INTRODUCTION: Millions of Hindu pilgrims have gathered at Allahabad in India at the beginning of the six week Kumbh Mela Fair on the banks of the Ganges and Jumna rivers.
LV PAN & CU Mounted police and pilgrims arriving for the Kumbh Mela Fair (2 shots)
GV & CU Tented village with pilgrims cooking (4 shots)
TV ZOOM OUT Massed pilgrims moving to and from water
CU & TV Pilgrims in crowd with police controlling them (4 shots)
TV Elderly women and holy men being carried in litters (3 shots)
GV & LV Pilgrims bathing in water (4 shots)
TGV Massed pilgrims at water with boats
CU Boats carrying pilgrims
LV & SV Boats on water edges with pilgrims changing clothes (2 shots)
SV Pilgrim having fallen between two boats and being rescued
LV & SV Pilgrims washing at water's edge (3 shots)
GV Massed Pilgrims and boats
Script is copyright Reuters Limited. All rights reserved
Background: INTRODUCTION: Millions of Hindu pilgrims have gathered at Allahabad in India at the beginning of the six week Kumbh Mela Fair on the banks of the Ganges and Jumna rivers.
SYNOPSIS: The Fair, which began on Wednesday (19 January) is one of the World's major religious events, and Indian Government officials expect about ten million people will attend it this year. Even on the first day it was estimated that five million pilgrims had set up temporary camps in the area, with another one-and-a-half million staying in Allahabad.
The Kumbh Mela Fair takes place only once every twelve years, and it is, in effect, a parliament of Hinduism the fait the which most of India's six hundred million people adhere. Astrologers and religious leaders have declared that this year's Fair is the most auspicious for 144 years.
On Wednesday the bathing Festival of Mami Amawashya coincided with the rise of the new moon which is the most holy time to bathe during the Fair. Hindus believe that a bathe in the holy waters at the confluence of the Ganges, the Jumna and the mythical Saraswati rivers, removes sins and helps assure salvation.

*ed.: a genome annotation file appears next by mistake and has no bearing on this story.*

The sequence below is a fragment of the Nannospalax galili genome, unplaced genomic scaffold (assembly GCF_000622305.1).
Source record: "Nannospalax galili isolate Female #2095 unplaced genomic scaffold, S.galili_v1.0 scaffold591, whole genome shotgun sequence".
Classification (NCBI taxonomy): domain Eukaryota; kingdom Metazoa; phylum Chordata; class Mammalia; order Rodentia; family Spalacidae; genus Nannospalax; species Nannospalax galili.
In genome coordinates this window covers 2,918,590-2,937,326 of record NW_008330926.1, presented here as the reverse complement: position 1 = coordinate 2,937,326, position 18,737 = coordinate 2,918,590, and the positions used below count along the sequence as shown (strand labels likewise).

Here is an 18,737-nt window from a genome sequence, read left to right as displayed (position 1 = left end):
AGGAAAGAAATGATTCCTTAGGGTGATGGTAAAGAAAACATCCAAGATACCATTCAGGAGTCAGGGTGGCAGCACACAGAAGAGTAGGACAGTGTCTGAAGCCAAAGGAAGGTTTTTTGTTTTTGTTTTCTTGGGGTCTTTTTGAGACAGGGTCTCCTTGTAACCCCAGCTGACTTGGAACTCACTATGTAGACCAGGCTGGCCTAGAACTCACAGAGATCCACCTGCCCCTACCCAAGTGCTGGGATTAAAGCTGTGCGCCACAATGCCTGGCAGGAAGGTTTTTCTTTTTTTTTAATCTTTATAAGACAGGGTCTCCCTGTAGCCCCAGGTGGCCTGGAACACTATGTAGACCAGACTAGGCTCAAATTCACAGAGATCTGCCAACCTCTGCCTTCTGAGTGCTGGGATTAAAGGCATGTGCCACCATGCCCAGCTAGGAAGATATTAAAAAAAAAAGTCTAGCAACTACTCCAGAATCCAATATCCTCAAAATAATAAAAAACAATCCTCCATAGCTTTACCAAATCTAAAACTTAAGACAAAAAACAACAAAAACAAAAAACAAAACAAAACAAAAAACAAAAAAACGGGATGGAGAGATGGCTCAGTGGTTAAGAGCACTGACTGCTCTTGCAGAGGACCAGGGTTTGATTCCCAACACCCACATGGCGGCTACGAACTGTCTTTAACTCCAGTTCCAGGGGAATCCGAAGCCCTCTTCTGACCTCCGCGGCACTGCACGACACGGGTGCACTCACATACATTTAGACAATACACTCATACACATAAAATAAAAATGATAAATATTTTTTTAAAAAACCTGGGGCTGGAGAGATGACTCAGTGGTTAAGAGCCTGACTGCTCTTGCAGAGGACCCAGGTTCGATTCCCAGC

The Festival has its origins in Hindu mythology. The story says that after a battle between the gods and demons over a pitcher--or Kumbh--containing the nectar of immortality, one of the gods rested at the confluence of the rivers on his twelve year journey to heaven.
The first bathers this year plunged into the muddy waters at about three o'clock in the morning.
However, the main festivities of the first day began later with a procession of holy men representing the various orders of Hinduism, followed by elephants and musicians. The holy men--or Sadhus--are Hindu ascetics who devote their lives to the religion. Before bathing, they smeared their bodies with ash and knotted their hair. throughout the day people bathed in the cold waters of the two rivers, and hundreds of small boats ferried them out to the point where the waters merged.
The massed communal bathing is on a scale which only India, with its vast population and deep religious conditions, can produce.
As the pilgrims on the banks and on the boats prepared for their ceremonial dip in the holy waters, the triangular saffron flags of the Hindu religion continued to flutter from the tent tops, giving whole camp area the appearance of a medieval tented city. the camp covers an area of about 3,600 acres (1,400 hectares), and yet throughout the six weeks of the Fair the banks of the rivers will be packed with pilgrims.
The authorities have imposed compulsory cholera vaccinations for everyone entering the camp, and laid on drinking water and sewerage facilities for the pilgrims.